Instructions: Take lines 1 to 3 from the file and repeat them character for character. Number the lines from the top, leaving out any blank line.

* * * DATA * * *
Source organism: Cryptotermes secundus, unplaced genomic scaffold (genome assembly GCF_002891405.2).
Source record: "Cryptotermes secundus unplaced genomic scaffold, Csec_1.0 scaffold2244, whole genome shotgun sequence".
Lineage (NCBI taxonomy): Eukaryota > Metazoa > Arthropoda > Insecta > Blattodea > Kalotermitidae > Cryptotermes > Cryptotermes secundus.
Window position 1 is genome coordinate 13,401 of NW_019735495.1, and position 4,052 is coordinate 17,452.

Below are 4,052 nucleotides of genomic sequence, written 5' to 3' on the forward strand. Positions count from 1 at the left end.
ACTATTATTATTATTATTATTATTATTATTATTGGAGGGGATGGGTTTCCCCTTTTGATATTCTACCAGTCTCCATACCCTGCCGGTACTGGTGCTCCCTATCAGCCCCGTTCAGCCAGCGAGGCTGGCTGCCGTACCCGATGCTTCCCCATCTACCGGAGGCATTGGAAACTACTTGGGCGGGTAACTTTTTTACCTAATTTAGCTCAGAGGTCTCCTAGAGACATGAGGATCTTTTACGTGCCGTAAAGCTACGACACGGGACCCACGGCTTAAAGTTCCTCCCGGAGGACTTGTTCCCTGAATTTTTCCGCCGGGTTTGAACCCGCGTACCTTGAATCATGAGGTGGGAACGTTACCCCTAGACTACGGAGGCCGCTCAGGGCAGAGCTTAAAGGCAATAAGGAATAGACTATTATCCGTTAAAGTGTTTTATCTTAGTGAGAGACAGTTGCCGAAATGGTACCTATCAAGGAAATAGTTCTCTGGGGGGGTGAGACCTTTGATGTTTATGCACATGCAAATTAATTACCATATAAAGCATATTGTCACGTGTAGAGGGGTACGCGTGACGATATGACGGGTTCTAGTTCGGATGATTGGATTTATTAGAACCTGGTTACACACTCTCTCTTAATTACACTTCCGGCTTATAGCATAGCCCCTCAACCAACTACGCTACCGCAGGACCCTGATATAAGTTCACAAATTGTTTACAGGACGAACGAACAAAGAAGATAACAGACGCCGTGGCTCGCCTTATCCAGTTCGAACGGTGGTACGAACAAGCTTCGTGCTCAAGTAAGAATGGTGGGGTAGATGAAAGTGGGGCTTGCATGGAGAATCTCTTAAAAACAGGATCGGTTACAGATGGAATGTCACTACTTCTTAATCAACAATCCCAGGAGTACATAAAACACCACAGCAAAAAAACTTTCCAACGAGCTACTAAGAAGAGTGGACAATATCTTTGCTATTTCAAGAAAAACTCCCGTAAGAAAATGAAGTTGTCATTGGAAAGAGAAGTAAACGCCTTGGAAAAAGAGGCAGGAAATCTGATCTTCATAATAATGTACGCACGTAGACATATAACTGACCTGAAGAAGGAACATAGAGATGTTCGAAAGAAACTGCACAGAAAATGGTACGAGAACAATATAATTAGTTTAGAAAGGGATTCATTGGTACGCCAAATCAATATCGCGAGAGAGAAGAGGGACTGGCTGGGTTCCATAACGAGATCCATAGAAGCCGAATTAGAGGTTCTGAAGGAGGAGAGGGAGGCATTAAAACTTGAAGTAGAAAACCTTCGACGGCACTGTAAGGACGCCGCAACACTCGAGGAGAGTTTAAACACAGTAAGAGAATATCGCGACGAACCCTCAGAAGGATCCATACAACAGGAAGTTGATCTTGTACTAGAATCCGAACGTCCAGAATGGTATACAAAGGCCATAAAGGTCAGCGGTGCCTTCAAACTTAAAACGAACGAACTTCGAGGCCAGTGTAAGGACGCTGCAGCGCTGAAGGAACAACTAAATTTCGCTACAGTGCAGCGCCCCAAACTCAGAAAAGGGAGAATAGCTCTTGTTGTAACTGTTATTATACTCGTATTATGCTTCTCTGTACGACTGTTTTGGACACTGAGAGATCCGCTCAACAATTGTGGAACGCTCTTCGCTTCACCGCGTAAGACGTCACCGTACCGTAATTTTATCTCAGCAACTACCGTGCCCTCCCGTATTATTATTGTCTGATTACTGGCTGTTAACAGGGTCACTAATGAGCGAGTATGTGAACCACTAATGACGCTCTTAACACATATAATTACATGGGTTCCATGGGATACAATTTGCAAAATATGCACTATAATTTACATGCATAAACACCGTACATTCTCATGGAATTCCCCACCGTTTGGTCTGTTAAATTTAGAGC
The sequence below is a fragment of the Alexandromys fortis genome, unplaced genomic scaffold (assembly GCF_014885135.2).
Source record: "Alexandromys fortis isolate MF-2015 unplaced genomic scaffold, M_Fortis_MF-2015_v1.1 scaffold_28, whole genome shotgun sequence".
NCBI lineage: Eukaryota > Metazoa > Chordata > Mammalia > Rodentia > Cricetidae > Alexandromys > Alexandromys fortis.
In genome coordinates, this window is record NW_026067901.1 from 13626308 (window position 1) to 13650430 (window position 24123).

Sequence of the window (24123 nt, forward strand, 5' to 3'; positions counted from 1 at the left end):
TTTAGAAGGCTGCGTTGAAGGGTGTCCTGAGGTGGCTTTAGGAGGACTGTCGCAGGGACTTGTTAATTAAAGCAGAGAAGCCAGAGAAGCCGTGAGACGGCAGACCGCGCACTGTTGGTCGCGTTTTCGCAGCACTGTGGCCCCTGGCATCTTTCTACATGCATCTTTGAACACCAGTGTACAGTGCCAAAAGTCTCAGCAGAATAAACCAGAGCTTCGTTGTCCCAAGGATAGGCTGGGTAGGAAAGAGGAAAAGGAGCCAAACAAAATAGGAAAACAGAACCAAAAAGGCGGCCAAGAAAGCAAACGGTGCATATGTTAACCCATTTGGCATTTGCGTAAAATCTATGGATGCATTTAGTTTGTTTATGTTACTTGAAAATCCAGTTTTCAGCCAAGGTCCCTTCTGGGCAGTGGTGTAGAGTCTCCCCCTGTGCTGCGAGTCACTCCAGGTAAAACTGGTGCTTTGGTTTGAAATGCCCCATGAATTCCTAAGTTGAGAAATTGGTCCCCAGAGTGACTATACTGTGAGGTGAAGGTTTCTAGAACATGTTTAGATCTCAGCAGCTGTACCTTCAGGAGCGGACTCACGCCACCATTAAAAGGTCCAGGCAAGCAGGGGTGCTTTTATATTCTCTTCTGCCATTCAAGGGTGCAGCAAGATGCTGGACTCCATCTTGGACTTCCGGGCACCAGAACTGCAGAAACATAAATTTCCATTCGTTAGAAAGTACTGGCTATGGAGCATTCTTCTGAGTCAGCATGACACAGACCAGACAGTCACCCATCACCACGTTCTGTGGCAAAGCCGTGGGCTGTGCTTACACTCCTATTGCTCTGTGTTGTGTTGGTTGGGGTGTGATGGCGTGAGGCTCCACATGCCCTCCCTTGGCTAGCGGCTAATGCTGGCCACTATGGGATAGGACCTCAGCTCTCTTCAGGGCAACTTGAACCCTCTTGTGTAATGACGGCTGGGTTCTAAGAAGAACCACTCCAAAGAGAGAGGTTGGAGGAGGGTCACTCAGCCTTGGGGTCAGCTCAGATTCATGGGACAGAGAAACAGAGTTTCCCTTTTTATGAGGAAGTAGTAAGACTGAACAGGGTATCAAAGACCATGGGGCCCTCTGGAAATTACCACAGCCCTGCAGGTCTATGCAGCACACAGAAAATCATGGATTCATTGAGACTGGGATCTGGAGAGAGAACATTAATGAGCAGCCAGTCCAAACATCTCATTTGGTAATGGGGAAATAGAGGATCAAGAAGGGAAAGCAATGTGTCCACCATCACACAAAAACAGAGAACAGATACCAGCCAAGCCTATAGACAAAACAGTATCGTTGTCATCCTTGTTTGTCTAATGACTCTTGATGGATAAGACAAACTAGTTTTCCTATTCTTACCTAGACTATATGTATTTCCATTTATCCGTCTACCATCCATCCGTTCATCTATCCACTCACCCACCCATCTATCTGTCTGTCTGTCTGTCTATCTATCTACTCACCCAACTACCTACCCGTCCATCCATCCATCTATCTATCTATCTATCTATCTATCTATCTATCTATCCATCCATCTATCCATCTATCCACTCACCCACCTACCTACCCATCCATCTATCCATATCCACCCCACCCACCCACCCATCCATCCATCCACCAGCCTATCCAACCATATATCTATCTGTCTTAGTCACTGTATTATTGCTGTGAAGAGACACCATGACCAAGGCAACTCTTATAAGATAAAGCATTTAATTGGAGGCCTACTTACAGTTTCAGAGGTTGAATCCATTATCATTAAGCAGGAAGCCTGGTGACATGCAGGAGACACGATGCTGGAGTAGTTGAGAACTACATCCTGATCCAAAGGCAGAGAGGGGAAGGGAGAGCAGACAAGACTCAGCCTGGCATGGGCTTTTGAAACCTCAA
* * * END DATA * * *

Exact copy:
Source organism: Cryptotermes secundus, unplaced genomic scaffold (genome assembly GCF_002891405.2).
Source record: "Cryptotermes secundus unplaced genomic scaffold, Csec_1.0 scaffold2244, whole genome shotgun sequence".
Lineage (NCBI taxonomy): Eukaryota > Metazoa > Arthropoda > Insecta > Blattodea > Kalotermitidae > Cryptotermes > Cryptotermes secundus.